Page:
The British Columbia Court of Appeal has set aside a $1.7-million damage award to a Vancouver Island couple who a lower court had said were ruined through the “malicious” actions of the Canada Revenue Agency.
Tony and Helen Samaroo were operating a restaurant, night club and motel in Nanaimo in 2008 when they were charged with 21 counts of tax evasion for allegedly skimming $1.7 million from their businesses.
They were acquitted of all charges in provincial court in 2010 in what the judge hearing the case agreed amounted to the Crown using “voodoo accounting” to support its case, and the couple then sued for malicious prosecution.
A B.C. Supreme Court judge ruled last year that the Samaroos were the victims of an “egregious” prosecution based on an unfounded theory and suspicion about the alleged tax evasion.
But in a decision released Tuesday on behalf of the three-judge panel, Justice David Harris says the trial judge was wrong to base his analysis on the idea that tax evasion can’t be proven without also proving exactly how it was done.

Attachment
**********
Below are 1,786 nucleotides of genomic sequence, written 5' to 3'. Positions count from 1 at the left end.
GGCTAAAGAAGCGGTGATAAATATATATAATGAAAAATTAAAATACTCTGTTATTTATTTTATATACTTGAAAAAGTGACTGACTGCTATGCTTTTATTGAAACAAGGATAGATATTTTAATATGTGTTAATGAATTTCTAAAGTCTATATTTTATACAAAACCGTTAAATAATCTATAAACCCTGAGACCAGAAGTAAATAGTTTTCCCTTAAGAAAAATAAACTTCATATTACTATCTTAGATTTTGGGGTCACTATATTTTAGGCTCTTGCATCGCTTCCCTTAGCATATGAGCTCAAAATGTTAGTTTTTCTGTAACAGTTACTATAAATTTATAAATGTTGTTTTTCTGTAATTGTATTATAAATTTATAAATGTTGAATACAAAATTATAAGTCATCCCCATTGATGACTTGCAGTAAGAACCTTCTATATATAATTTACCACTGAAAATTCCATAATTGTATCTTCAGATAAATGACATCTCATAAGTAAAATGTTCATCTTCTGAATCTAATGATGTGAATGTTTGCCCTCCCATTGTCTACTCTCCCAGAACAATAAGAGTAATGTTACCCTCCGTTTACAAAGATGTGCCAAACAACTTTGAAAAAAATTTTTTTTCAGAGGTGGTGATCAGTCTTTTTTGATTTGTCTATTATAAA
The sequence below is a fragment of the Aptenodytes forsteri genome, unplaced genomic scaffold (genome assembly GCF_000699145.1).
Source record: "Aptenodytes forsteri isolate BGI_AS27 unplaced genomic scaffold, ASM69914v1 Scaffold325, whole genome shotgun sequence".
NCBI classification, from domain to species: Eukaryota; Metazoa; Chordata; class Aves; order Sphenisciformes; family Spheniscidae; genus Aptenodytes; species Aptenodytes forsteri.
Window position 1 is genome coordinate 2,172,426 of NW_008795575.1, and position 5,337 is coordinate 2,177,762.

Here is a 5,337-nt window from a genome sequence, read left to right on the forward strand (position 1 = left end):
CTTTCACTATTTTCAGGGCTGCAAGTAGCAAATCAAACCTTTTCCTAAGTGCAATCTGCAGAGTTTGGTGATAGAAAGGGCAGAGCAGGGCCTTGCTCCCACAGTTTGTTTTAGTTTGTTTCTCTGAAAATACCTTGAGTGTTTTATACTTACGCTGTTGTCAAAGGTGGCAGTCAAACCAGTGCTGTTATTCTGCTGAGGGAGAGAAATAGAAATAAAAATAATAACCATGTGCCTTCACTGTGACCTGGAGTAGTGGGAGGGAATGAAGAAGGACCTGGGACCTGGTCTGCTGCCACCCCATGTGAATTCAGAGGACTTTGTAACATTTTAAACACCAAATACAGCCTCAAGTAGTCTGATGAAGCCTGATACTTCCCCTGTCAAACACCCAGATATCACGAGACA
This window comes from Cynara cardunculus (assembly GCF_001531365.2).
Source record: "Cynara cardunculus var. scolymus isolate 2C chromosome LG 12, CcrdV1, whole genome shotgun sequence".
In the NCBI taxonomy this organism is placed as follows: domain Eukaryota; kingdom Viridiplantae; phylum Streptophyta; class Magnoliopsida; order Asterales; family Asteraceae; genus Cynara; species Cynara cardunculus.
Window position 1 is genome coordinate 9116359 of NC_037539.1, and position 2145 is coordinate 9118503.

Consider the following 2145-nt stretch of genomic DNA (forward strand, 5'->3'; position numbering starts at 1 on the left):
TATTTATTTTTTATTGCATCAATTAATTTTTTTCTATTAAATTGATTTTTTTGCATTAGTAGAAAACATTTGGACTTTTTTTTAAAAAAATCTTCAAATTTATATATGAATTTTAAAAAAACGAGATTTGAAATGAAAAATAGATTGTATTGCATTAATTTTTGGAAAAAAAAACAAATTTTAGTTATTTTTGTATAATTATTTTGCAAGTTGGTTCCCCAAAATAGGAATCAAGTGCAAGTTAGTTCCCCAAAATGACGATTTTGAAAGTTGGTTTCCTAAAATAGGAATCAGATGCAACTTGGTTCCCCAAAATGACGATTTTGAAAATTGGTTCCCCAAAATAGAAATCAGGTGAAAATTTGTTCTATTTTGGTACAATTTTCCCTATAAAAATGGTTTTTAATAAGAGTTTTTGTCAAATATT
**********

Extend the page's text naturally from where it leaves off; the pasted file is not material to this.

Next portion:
As a result, Harris says the judge dismissed some relevant evidence as “mere hypothesis,” instead of recognizing there was a reasonable and probable cause to launch a case.
Because the analysis was faulty, Harris says it’s unnecessary to look at whether the trial judge erred in his conclusion that the Crown was motivated by malice or the investigator for the Canada Revenue Agency acted for an “improper purpose.”
“When the correct legal test is applied properly to the elements of the offence, with a correct onus of proof in a claim of malicious prosecution, and viewing the issue objectively, the Samaroos cannot succeed in showing that there was an absence of reasonable and probable cause to initiate and continue the prosecution,” the decision says.